Last October, Louisiana Attorney General Buddy Caldwell issued an immodest press release announcing that his office obtained more than $83 million in settlements from pharmaceutical companies. Since 2010, Caldwell has used outside plaintiffs’ attorneys to pursue a complex litigation scheme against more than 100 drug manufacturers alleging they defrauded the state’s Medicaid program. Eighteen of the 109 pharmaceutical companies have settled with the state thus far—while the remaining defendants are scheduled for a trial later this year.
According to the AG, funds recovered as a result of the litigation will be returned to Louisiana’s Medicaid program. What is noticeably absent from the press release is any mention of who the lawyers are in this case and how much they will take from the settlements or judgments for their work on behalf of the state.
The Hayride obtained documents which shed more light on the structure of payments to some of these outside attorneys—several of whom also just so happen to be contributors to Caldwell’s campaign.
Through these documents, we also learn that 19th JDC Judge Wilson Fields, who is overseeing the case, recently threw out Caldwell’s contingency fee contracts with the private attorneys he hired in this case because they violate a previous Supreme Court decision (see page 14).
In a post last year, LLAW questioned the legality of Caldwell’s use of contingency fee contracts—and now it appears that the courts agree that the state’s top law enforcement officer has run afoul of the law.
Here’s how it happened: In preparation for trial with the remaining pharmaceutical defendants, Judge Fields held a hearing to discuss the matter. According to transcripts from the hearing, Judge Fields was less than pleased with the structure of the state’s contingency fee arrangement:
“From reviewing the case… it appears that there is still some type of contingency upon whatever the settlement for the state will somehow correlate to what the attorney’s fees will be for the plaintiffs.”
“As I continue to review the Meredith v. Ieyoub case and what that case stood for…and hearings that I’ve had in previous cases as it relates to contingency contracts, this court has previously stated make sure it is not in the realm of contingency…”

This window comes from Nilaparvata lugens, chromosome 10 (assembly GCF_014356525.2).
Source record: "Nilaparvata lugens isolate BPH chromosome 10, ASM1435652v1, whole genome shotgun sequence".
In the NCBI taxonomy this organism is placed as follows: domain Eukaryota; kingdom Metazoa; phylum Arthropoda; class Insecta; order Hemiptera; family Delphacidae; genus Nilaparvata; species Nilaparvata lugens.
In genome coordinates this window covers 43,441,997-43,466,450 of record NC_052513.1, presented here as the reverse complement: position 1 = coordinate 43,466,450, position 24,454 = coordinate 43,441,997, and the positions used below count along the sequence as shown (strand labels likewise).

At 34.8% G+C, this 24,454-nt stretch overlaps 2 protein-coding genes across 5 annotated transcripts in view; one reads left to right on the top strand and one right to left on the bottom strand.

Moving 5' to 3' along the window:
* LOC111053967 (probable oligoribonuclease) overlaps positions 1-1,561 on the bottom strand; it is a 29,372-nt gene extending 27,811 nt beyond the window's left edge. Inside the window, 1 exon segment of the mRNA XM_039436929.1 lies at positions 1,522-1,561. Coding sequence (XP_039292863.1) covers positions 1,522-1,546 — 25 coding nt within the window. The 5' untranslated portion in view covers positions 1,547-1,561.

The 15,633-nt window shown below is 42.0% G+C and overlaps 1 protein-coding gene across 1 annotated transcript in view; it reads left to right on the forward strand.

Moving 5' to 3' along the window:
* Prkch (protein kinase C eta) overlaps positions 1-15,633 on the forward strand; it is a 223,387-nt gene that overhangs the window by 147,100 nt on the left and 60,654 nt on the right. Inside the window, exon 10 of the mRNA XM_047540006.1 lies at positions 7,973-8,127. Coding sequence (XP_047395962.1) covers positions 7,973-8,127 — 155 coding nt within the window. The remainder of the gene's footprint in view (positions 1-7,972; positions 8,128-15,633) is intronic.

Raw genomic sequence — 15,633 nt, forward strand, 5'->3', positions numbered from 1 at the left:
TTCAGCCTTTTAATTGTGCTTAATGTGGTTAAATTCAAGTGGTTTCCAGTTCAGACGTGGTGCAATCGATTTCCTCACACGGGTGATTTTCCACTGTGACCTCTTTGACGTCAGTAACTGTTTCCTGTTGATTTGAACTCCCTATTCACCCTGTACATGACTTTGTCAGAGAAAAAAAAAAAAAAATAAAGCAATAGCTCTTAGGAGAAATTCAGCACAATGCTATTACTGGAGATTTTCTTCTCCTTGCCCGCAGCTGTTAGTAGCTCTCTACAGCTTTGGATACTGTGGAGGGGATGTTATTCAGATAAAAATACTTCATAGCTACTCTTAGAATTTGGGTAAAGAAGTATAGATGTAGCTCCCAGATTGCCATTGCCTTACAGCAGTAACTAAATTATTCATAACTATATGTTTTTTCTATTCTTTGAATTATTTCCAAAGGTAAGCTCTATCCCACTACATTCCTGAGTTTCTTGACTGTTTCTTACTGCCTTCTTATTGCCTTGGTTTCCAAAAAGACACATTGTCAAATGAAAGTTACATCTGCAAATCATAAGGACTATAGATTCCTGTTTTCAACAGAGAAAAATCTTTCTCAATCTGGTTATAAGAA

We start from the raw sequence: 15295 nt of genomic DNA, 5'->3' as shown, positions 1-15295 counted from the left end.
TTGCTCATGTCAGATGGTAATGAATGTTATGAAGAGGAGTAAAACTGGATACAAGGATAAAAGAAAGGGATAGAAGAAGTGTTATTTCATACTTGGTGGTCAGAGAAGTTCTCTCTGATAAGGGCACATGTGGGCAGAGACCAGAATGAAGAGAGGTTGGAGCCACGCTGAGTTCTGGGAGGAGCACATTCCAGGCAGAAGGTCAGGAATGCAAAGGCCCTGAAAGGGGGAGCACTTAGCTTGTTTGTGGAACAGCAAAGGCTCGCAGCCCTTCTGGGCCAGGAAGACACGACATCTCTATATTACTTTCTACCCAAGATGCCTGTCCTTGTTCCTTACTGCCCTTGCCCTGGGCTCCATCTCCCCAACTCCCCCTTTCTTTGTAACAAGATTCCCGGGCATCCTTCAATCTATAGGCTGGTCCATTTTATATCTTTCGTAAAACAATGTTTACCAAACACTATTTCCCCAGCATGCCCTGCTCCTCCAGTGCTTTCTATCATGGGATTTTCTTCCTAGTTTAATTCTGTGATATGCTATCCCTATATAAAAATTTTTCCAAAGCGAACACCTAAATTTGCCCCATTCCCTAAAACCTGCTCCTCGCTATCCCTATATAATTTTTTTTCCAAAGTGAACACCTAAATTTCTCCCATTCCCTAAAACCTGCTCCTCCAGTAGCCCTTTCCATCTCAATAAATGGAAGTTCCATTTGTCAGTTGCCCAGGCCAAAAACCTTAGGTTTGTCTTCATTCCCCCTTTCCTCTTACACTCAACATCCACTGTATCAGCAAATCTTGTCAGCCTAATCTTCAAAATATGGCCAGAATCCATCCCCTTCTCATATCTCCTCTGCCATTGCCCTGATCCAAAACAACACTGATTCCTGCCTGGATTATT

“This court is not going to make attorneys’ fees contingent upon what the award for the state is…”
Meredith v Ieyoub is a 1997 case from the Louisiana Supreme Court that says the Attorney General has no authority to engage contingency-fee lawyers on the state’s behalf:
“Under the separation of powers doctrine, unless the attorney general has been expressly granted the power in the constitution to pay outside counsel contingency fees from state funds, or the legislature has enacted such a statute, then he has no such power.” Meredith v. Ieyoub
The basic idea was, and is, that funds recovered by the state belong to the state and that it’s the legislature’s job, not the attorney general’s, to decide how, and for whose benefit, the funds are spent. The legislature considered bills in 2009 and 2010 that would have delegated some of its authority over appropriations to the attorney general, but neither passed.
Despite that the Supreme Court opinion and the Legislature’s refusal to pass any legislation that would allow contingency fee contracts in the AG’s office, the Attorney General has numerous contracts with several outside plaintiffs’ firms, which allow them to reap 20% of the state’s awards in contingency fees.
The Attorney General argues that these contracts are not illegal because they are not based on contingency fees—but as the old saying goes: if it looks like a duck and acts like a duck, it is a duck. Apparently, the Division of Administration’s Office of Contractual Review, the office responsible for reviewing and approving all state contracts, agrees. An internal memo from OCR clearly describes one of the contracts as “conting. fee k not hourly rate.”
It is troubling to have to ask why the state’s chief legal officer would enter into contracts that its highest court has seemingly already declared illegal and unconstitutional. But that’s where we are in Louisiana at the moment.
TOMORROW: THE BUDDY SYSTEM: You’ve Got To Pay To Play